Imagine 7,107 islands, 17 regions and 94 million in population. That's Philippines. A country that is rich in cultural influences, domestic and foreign. With 3.5 million tourists last year, then Filipinos must be doing something right for them to keep visiting time and time again. The numbers are going up and even exceeded the expected arrival of visitors.
What is a Philippine experience?
An experience means nothing without tasting food. Filipinos love to cook and eat. Hence, great dishes are created in each region of the country. Let's see the list of most popular dishes and desserts.
Ilocos' pinakbet is the best. It's a tasty dish of various vegetables such as eggplant, squash, bittermelon, okra and tomatoes. Actually, any vegetabes that you prefer can be made as pinakbet. A more traditional way of cooking is by using clay pot and take note, they don't stir it with ladle. They just keep on tossing and moving the pot in a circular way till it cooks. As opposed to pinakbet which is a vegetarian dish, they have bagnet and longganisa (native sausages). You've got to watch out for your blood pressure because these foods are high in cholesterol.
Kare-Kare (stewed oxtail in peanut sauce), stuff chicken rolls and pot roast are the specialties of those from Bulacan. Near Bulacan, have a stopover at Pampanga to taste their Halo-Halo special. It's a mixture of shaved ice with milk, sweetened banana, mongo, leche flan, purple yam, beans, tapioca, jackfruit, crushed young rice, nata de coco and ice cream. Mouthwatering isn't it?
Fancy some dinuguan or pork blood stew from Batangas? Dinuguan is a very savory dish combining vinegar with the blood and innards of pig. Rich, spicy and dark soup blended into one. It is best eaten with rice cake.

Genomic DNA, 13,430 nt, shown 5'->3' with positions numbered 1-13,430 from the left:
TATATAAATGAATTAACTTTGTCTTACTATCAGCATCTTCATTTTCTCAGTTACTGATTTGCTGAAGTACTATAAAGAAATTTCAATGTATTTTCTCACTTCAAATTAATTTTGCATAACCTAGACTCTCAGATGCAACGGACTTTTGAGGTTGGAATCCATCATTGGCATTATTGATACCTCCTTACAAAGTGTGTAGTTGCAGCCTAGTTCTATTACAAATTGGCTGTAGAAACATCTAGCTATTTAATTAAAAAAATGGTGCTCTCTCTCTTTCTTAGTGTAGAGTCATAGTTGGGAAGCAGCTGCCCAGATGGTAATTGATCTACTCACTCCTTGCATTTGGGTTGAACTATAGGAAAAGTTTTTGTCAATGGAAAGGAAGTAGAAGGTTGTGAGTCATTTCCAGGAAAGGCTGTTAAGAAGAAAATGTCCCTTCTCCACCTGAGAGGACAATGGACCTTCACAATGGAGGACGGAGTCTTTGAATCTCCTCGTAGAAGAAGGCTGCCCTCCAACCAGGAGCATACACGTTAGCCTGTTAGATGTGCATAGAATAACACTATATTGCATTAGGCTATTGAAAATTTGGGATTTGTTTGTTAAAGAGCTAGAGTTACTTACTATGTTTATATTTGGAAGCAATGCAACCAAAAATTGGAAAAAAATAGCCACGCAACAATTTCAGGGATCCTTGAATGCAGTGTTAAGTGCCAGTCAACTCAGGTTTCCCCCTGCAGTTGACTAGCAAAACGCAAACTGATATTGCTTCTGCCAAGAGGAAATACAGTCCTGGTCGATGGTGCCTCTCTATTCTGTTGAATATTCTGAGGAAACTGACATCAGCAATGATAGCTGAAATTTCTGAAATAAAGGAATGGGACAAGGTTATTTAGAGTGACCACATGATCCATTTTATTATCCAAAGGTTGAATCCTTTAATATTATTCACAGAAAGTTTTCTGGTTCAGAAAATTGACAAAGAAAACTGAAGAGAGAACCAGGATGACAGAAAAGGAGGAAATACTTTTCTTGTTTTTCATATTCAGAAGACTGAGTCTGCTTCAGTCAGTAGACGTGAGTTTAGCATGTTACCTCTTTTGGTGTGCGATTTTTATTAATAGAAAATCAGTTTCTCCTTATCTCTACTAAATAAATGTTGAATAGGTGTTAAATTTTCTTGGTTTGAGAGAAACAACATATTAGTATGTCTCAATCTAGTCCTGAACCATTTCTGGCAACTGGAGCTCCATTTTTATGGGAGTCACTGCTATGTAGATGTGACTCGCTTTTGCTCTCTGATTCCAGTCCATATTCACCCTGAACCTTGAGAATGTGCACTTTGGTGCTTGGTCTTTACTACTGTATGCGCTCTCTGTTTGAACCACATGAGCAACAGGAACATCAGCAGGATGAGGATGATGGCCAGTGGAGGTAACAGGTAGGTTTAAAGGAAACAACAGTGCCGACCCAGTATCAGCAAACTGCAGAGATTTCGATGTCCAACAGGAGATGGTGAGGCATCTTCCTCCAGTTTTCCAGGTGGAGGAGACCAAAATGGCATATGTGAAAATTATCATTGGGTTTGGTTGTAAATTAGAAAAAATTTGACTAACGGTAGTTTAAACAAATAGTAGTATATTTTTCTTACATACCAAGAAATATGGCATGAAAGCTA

Bicol region brags their laing (taro leaves) and bicol express (pork meat). Both dishes are cooked in coconut cream and lots of Asian's bird eye chillies. Wash those chillies away with something sweet like their pili nut candies. Outside, it's crunchy but it is soft inside. It is truly a combination of textures in your mouth.
That's just some of Filipinos best foods. Now, let's take a peek in Philippine cultures. Celebrating festivals or fiesta is one way of seeing culture in action. Like food, regional celebrations are part of the country's enigmatic influence to every person from all walks of life. Here are a rundown of festivals every month of the year.
January - Ati-atihan festival in Aklan, people dance in colorful costumes dance in celebration of feast of Sto. Nino; February - Feast of Our Lady of Candles, the blessing of candles followed by procession; March - Eid El Fitir, part of Muslim's celebration of Ramadan; April - Manaoag Pilgrimage, devotees flock their patroness believed to be miraculous; May - Flores de Mayo, parade of young women with young men as their escorts in honor of blessed Mary; June - Pintados Festival, parade of men in body paint representing bravery of ancient warriors; July - Sandugo Festival, street dancing and programs commemorating blood compact of native Filipino and Spanish conquistador. August - Kadayawan sa Dabaw, parade of wild orchids and fruits; September - Feast of Nuestra Senora de Penafrancia, the patron image is carried in river with candles floating around; October - Masskara Festival, parade of people in masks representing Bacolod's smiling faces; November - Higantes Festival, parade of patron image with giant paper mache figures in the background and December - San Fernando Giant Lantern Festival, a whole month celebration where beautiful lanterns are made and displayed by the locals.